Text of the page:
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MISSION UPDATE: Quiet Surrender

I was late. Again.

I finished having worship in English with my American boys, kissed them before they went to play with their legos, and then flew out the door. I even grabbed the motorbike to speed up the process of crossing to the other side of the pond before I missed the whole thing. I rarely drive the motorbikes but I really wanted to hurry and join the evening group worship over there.

Desperate times make me brave.

I arrived just after the Scripture reading was finished and as the singing was about to begin. I walked in and sat down and baby Gauv threw his hands in the air and ran to me, calling my name. Several of the kids around me leaned in for hugs and I was reminded that while sometimes it feels impossible to be mom to all of them, it's what they all need. It's what they crave.

To protect our three American boys from too much exposure to things and language and ideas that will only work their ruin, I live what sometimes seems like a double life. The result of that is I never feel like I'm being very efficient anywhere. When I'm on one side, I'm neglecting the other. My husband and girls work overtime to fill in all the gaps I leave in places and that fact is the only way the whole thing works. The kids are deeply bonded to each of us and so I'm not the key or critical player here. I'm just one piece of a set. But mom-guilt is real and I have it times 33.

That's a lot of guilt.

After worship was over, I took the baby to the house to put him to bed. The youngest six little girls were squirreling around the house doing everything possible to avoid brushing their teeth and Gauv was in rare form and extremely hyper. When I laid him in his crib he immediately popped back up, laughing like we were playing a game of jack-in-the-box. I immediately knew it was going to be a long evening.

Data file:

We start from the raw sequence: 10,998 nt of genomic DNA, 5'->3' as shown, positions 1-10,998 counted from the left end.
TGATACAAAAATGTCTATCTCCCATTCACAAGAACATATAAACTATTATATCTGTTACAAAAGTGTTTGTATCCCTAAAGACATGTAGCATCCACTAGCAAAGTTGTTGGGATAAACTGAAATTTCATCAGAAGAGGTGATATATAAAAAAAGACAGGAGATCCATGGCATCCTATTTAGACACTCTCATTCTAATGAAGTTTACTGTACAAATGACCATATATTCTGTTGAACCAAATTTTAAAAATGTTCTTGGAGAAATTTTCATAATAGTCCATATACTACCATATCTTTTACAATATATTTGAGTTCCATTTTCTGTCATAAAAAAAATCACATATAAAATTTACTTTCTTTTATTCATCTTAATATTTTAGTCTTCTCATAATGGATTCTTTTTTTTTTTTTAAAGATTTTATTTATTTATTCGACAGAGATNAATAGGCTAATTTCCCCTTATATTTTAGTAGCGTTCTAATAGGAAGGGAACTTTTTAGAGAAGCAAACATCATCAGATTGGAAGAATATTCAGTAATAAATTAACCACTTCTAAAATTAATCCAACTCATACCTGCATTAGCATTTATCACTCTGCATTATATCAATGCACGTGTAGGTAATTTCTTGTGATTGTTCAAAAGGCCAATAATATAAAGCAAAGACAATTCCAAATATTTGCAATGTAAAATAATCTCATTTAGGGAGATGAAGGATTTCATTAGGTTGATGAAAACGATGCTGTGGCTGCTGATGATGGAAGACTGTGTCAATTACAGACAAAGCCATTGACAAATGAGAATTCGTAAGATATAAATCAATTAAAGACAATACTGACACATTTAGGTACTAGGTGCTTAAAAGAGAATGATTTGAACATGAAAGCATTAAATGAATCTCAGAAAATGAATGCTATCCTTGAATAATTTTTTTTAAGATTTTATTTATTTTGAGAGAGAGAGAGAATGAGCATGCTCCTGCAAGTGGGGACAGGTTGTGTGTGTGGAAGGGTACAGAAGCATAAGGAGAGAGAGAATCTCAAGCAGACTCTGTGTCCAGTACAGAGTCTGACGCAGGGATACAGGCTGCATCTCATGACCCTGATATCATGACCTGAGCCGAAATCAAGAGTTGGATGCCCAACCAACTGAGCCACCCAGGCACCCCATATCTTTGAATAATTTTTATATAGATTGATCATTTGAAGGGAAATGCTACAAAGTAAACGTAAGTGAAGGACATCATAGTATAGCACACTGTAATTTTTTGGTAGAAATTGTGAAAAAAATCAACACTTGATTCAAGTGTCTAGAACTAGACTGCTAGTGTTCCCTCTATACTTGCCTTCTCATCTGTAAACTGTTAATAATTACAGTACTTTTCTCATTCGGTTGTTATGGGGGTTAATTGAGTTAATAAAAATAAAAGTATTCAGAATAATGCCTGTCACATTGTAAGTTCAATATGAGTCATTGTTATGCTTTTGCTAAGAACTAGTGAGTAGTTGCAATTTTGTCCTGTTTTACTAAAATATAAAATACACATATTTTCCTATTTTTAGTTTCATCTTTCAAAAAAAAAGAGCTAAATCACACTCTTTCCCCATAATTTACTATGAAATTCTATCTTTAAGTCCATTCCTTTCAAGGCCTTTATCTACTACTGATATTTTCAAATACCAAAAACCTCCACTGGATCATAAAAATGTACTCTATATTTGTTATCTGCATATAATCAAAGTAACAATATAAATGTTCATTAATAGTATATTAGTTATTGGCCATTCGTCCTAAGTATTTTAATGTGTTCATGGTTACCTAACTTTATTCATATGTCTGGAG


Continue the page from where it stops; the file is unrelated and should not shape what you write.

Fifteen year old Yim poked her head into my room to ask if she could make the red raspberry tea we've been having her drink each day and she had a good laugh over how not tired Gauv was because she knew how much I wanted him to sleep. Then she bounded back out of the room to make and drink her tea.

Three small, pale-skinned boys tiptoed in to visit which is exactly what you don't want when you're trying to put a baby to sleep. I whispered that I'd be out shortly, but leaving Gauv in a room alone still scares him witless. The kids all have their own kind of trauma and there's no rhyme or reason sometimes. It looks different for each one and the best we can do is try to work them through it slowly, even when our patience feels maxed beyond the limit. And so I stay close by as much as I can when I put him to bed.

I saw my imperfect life as I sat in that dark room. I saw how strange it all is and how unlike anything I was prepared for. I'm having to learn new ways and embrace different approaches than the ones I'd used in all my previous years of mothering. Old habits die hard but it's also hard to teach an old dog new tricks. Not that I'm calling myself an old dog, but you get my point.

Progress is happening, but it's slow and I'm tired. Which is surely why God was so intentional to show me how blessed I am.

These kids flow around us, eager to interact. Wanting our attention, approval, and affection. We have a seemingly endless supply of hugs and I love you-s and while it can all make your head spin, it's the most humbling thing to know these kids find us lovable. I see my yuck but they look and see the love God plants inside me from His very own heart, and that's why they clamor for it. It's Him they're after, though they don't know it, and God has been kind enough to use us to act as a bridge.

It's the most exhausting honor of a lifetime.

I couldn't possibly count the number of arms that wrapped around me today or the number of times a chubby faced child smacked a kiss onto my cheek. I couldn't count the number of times we laughed at the baby because he's hilarious or watched one of our American boys help a little one. We saw messes made and then cleaned up; we saw our guests love on our children and pour money and sweat into building a new room for them. We watched the sun rise and then set on a day filled to overflowing with purpose and as I wind down for the night and reflect, I feel a little of what I'm after ...

... peace.

Because there really can be peace in the chaos if you keep your heart quiet and your surrender complete.


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